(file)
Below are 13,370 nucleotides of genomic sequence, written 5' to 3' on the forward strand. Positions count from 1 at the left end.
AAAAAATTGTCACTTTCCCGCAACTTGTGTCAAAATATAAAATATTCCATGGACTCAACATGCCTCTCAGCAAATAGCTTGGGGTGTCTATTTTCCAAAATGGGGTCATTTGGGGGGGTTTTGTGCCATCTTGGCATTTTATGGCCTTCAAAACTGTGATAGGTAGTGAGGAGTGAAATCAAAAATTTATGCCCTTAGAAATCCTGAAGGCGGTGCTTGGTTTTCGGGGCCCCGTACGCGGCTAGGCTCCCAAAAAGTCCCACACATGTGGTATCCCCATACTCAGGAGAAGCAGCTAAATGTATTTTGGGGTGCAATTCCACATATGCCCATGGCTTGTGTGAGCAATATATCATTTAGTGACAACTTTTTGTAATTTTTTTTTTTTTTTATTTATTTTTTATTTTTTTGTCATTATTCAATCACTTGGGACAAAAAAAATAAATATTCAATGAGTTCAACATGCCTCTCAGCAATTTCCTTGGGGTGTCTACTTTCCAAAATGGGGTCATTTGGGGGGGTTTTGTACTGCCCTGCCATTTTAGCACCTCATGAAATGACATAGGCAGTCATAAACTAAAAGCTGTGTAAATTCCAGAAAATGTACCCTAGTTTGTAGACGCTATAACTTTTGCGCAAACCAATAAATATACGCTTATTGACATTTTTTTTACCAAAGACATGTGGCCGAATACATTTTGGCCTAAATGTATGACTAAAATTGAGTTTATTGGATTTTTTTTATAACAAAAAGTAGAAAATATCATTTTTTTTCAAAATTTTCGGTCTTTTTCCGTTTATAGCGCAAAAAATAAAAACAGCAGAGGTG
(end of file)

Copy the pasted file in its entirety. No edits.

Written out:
Below are 13,370 nucleotides of genomic sequence, written 5' to 3' on the forward strand. Positions count from 1 at the left end.
AAAAAATTGTCACTTTCCCGCAACTTGTGTCAAAATATAAAATATTCCATGGACTCAACATGCCTCTCAGCAAATAGCTTGGGGTGTCTATTTTCCAAAATGGGGTCATTTGGGGGGGTTTTGTGCCATCTTGGCATTTTATGGCCTTCAAAACTGTGATAGGTAGTGAGGAGTGAAATCAAAAATTTATGCCCTTAGAAATCCTGAAGGCGGTGCTTGGTTTTCGGGGCCCCGTACGCGGCTAGGCTCCCAAAAAGTCCCACACATGTGGTATCCCCATACTCAGGAGAAGCAGCTAAATGTATTTTGGGGTGCAATTCCACATATGCCCATGGCTTGTGTGAGCAATATATCATTTAGTGACAACTTTTTGTAATTTTTTTTTTTTTTTATTTATTTTTTATTTTTTTGTCATTATTCAATCACTTGGGACAAAAAAAATAAATATTCAATGAGTTCAACATGCCTCTCAGCAATTTCCTTGGGGTGTCTACTTTCCAAAATGGGGTCATTTGGGGGGGTTTTGTACTGCCCTGCCATTTTAGCACCTCATGAAATGACATAGGCAGTCATAAACTAAAAGCTGTGTAAATTCCAGAAAATGTACCCTAGTTTGTAGACGCTATAACTTTTGCGCAAACCAATAAATATACGCTTATTGACATTTTTTTTACCAAAGACATGTGGCCGAATACATTTTGGCCTAAATGTATGACTAAAATTGAGTTTATTGGATTTTTTTTATAACAAAAAGTAGAAAATATCATTTTTTTTCAAAATTTTCGGTCTTTTTCCGTTTATAGCGCAAAAAATAAAAACAGCAGAGGTG